A ‘STROL’ in the night

HMAS Canberra is training at night, recovering and launching embarked United States Marine MV-22B Osprey aircraft on the flight deck during Exercise Rim of the Pacific (RIMPAC) 2022.

CAPTION: United States Marine Corps MV-22B Osprey performs deck landings on board HMAS Canberra during Exercise Rim of the Pacific (RIMPAC) 2022. Story by Lieutenant Nancy Cotton. Photo by Leading Seaman Matthew Lyall.

The US crews are training with Canberra’s crew, working at night within the ship’s tilt rotor operating limits (STROL), flying between USS Essex and Canberra as part of their night competency training exercises.

The night serials ensure that not only can interchangeability between the two navies be achieved during daylight hours, but also by night.

   

Night flying operations are nothing new for Canberra, but the embarked Ospreys provided exciting firsts for her and the crew on board.

The two Ospreys, with their distinctive tilt rotors, and their teams embarked for the three-week tactical sea phase of RIMPAC.

This enabled valuable time for them to train with Canberra’s aviation division and practice operating within the STROL, conducting night flights at sea.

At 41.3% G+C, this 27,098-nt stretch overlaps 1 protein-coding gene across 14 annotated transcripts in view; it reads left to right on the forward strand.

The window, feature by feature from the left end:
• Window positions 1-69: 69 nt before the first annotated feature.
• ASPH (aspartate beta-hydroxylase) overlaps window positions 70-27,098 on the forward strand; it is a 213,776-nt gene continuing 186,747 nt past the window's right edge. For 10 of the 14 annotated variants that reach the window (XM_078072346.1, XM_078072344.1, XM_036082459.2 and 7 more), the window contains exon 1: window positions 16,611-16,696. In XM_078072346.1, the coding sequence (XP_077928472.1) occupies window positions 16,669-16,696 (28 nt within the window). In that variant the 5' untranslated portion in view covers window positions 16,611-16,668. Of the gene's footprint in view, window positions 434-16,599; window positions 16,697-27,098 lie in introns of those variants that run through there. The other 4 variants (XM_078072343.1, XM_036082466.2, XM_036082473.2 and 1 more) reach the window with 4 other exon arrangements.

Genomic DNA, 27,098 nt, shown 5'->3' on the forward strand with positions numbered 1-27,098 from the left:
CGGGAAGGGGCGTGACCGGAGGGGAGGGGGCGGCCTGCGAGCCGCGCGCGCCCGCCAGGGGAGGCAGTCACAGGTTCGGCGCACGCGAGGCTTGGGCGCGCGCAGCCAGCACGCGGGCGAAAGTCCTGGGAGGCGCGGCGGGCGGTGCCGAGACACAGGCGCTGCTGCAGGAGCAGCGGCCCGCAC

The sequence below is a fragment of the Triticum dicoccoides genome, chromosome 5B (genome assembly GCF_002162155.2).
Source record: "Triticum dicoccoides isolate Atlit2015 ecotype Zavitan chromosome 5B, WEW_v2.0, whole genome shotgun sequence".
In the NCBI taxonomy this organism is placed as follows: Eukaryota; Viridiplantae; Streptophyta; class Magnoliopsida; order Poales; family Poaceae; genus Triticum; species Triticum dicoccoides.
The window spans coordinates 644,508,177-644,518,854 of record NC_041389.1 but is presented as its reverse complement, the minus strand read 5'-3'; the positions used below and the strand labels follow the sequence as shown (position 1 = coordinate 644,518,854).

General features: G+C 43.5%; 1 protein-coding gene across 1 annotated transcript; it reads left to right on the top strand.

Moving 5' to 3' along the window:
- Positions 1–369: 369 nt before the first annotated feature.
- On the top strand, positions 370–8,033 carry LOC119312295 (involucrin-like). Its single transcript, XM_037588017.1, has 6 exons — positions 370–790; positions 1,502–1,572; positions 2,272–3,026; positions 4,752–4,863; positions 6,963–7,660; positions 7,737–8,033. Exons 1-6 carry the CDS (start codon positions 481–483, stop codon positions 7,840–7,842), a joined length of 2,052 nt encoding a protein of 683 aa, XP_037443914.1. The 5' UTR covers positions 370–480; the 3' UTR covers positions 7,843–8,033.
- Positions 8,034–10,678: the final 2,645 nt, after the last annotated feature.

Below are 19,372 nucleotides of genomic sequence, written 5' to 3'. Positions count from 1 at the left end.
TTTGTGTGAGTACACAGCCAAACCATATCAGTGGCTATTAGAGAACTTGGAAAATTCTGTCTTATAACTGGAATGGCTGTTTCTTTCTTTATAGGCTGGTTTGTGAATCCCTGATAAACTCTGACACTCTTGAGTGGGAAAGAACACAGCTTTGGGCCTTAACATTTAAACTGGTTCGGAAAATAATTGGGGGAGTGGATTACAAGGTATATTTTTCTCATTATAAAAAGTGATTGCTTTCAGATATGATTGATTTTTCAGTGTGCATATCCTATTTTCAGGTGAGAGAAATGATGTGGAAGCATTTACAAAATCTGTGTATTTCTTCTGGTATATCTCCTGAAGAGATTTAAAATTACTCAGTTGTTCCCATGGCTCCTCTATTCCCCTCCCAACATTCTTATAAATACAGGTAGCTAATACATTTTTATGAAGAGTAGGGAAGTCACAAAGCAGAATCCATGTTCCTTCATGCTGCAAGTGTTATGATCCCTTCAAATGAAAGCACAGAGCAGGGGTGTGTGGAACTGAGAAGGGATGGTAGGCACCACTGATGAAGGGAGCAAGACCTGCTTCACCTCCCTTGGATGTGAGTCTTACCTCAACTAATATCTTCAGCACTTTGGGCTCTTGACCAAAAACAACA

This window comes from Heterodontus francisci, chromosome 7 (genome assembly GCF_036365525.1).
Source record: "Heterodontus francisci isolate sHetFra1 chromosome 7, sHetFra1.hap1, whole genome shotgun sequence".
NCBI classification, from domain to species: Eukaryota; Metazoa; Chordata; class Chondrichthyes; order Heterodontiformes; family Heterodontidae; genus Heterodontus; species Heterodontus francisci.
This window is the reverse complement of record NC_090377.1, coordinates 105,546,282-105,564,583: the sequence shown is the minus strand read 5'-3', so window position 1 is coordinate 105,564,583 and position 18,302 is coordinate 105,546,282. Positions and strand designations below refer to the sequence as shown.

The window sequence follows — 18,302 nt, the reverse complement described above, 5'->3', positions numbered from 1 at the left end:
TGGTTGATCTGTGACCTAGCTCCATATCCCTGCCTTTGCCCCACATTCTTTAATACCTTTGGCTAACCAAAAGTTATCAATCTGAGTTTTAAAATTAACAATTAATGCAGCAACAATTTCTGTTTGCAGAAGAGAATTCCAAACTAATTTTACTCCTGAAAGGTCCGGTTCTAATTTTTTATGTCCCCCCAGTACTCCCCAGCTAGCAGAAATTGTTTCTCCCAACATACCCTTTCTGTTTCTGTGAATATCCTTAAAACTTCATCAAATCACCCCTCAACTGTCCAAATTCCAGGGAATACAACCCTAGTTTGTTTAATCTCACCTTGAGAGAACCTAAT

Canberra has a greater restricted STROL for the Ospreys to operate in which ensured maximum safety for all involved.

United States Marine Pilot Captain Caleb ‘Malibu’ Bubash was one of the crew embarked from Marine Medium Tiltrotor Squadron 363 “Lucky Red Lions” (VMM-363) and said landing on Canberra at night had its slight differences.

“Flying between here and Essex is different as Canberra currently has a smaller STROL, on Essex we can land with a greater pitch roll and wind speed,” Captain Bubash said.

“Also, there are different lighting configurations, when we’re approaching Canberra, the whole deck is lit up, whereas only our deck spot is illuminated on Essex. These are some of the little nuances the crews are appreciating between the two ships at night.”

Due to the size of the Osprey, some of the training undertaken during RIMPAC had been recovering and launching – taking off and landing – to different spots on Canberra’s flight deck by day and night to ensure a greater capability between the two navies.


 
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